each day to spend with your child. But children want parents to be in charge, despite what they say to the
contrary, or how many times they tell us that all their friends' parents are more fun than we are.
Using Intimidation
Under stress -- including the stress of parenting -- many Moms and Dads reach a point where their responses
become emotional. We can fall into the pattern of yelling at an errant child, standing over him or her threateningly
or poking a finger at the poor kid. These intimidation techniques may have the goal of impressing your child with
your authority, but they really just show that you've lost control of yourself and of the situation. This behavior is
rude and demeaning to your kid, and it shuts down communication.
Acting Like a Servant
Parents, however, get used to doing everything for our sons and daughters when we bring them home as infants.
Sometimes it's hard to break that habit. By the time kids reach their teens, parents can feel overwhelmed,
frustrated and resentful toward children who don't do anything for themselves. For some parents, that's what it
takes to make us see that our kids are capable of doing much more for themselves. Chores aren't punishment.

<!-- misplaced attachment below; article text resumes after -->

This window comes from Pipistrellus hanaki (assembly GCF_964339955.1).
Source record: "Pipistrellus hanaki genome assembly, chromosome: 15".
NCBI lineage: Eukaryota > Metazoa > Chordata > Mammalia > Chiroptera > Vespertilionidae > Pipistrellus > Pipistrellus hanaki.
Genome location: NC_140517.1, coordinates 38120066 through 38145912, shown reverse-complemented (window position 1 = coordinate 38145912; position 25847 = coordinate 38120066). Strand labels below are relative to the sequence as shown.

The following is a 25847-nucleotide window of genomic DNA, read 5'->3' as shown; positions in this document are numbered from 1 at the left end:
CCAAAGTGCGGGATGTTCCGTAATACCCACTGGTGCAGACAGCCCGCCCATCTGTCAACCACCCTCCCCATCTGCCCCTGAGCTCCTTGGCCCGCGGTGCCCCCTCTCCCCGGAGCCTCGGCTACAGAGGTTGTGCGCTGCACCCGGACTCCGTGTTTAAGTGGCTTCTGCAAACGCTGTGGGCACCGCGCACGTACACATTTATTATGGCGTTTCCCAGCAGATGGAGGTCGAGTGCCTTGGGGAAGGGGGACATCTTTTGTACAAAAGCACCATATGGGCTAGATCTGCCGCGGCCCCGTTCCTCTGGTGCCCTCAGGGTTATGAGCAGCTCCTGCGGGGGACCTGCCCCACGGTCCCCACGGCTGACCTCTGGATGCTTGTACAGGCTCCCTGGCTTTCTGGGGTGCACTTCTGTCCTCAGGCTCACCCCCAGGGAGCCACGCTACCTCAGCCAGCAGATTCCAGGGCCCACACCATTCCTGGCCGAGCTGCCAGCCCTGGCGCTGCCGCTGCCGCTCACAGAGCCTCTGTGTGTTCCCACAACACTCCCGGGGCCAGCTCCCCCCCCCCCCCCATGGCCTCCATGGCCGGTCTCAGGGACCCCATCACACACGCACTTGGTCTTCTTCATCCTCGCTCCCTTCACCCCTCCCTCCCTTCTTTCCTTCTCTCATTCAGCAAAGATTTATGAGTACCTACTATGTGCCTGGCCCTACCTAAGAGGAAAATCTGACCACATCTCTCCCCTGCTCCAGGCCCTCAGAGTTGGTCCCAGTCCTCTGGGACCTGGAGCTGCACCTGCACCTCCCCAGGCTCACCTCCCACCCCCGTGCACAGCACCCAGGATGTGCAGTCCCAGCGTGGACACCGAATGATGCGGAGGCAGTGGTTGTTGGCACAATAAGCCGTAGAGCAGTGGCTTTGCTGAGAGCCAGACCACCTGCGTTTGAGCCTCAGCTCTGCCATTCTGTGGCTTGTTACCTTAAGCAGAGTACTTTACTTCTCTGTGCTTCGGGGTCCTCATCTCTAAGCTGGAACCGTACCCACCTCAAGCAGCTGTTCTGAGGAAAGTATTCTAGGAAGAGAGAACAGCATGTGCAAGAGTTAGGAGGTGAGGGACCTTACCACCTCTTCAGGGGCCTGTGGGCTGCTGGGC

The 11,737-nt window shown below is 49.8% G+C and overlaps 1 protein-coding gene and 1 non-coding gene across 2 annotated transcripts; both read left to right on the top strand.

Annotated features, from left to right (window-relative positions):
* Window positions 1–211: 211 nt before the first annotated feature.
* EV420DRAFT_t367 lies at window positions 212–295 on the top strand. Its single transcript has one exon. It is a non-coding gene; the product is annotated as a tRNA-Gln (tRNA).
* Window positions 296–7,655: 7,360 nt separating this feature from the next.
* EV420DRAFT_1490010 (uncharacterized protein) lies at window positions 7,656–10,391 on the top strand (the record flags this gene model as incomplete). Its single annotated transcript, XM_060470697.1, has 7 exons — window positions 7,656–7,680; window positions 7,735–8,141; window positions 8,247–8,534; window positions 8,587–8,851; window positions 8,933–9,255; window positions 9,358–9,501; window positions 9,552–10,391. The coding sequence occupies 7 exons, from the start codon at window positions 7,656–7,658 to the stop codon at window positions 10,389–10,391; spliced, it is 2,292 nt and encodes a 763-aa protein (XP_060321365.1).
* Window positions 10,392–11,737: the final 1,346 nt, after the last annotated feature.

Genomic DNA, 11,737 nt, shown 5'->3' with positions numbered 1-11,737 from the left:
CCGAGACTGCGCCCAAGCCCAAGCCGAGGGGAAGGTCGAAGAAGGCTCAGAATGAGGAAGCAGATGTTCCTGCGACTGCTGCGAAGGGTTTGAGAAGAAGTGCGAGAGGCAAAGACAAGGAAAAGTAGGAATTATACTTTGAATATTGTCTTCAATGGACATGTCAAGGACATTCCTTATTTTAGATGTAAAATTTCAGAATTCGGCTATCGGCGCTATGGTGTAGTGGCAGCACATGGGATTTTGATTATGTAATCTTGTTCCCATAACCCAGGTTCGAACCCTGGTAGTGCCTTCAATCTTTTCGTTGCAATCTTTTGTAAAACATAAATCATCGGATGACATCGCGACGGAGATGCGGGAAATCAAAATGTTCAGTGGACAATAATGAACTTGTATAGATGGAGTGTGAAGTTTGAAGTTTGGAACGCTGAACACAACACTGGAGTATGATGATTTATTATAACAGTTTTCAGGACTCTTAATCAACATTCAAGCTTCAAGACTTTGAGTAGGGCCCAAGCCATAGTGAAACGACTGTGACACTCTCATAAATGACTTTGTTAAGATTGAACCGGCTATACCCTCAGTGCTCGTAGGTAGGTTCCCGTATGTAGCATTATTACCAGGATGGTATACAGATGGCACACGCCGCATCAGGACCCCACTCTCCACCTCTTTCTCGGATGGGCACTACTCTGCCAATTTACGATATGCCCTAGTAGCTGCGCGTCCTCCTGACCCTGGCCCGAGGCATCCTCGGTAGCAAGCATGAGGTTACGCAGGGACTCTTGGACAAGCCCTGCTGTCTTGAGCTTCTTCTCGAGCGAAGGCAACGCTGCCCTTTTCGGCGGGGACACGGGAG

They give children a sense of belonging and worth, and they teach skills that will help kids enter the world of
independence with confidence.
Consistently Giving In to Your Kids
The kid wants something, but the adult says no. The child keeps asking, over and over again, until Mom or Dad
finally gives in. The parent put up some token resistance, but in the end, he or she folded like a house of cards.
Sound familiar? When you constantly give in to pressure from your child, you've given up your role as parent.
You're no longer guiding your child toward responsible behavior and sound decision-making. Meanwhile, your
child loses respect for you and keeps arguing for outrageous privileges.
Not Setting Limits
It's our job as parents to let our kids know which behaviors are acceptable and which aren't. These limits are
essential for safety and household harmony, but they also help children feel secure by showing that you care and
that you want to keep them safe. Limits also help your child develop a sense of responsibility for his or her
actions. Limits can actually expand your child's range of experience. For example, instead of saying no to a
request to cook, you can say yes, but only with an adult to help. That limitation allows your child to experiment
and learn important skills under safe conditions -- until the time comes for you to expand those boundaries.
Not Following Through
Here's the problem: Parents don't really want to punish their kids. It's so easy to think that a warning (or two or
three) will avoid a fight, save everyone's feelings and fix the problem. Instead, failing to enforce the consequences
of bad behavior just makes your child see you as unreliable and easily manipulated. And since engaging in the
bad behavior carries no consequences, your child has no reason to change it. In fact, your child's behavior may
become worse if not appropriately disciplined. Kids want the limits, and they'll probe until they find them.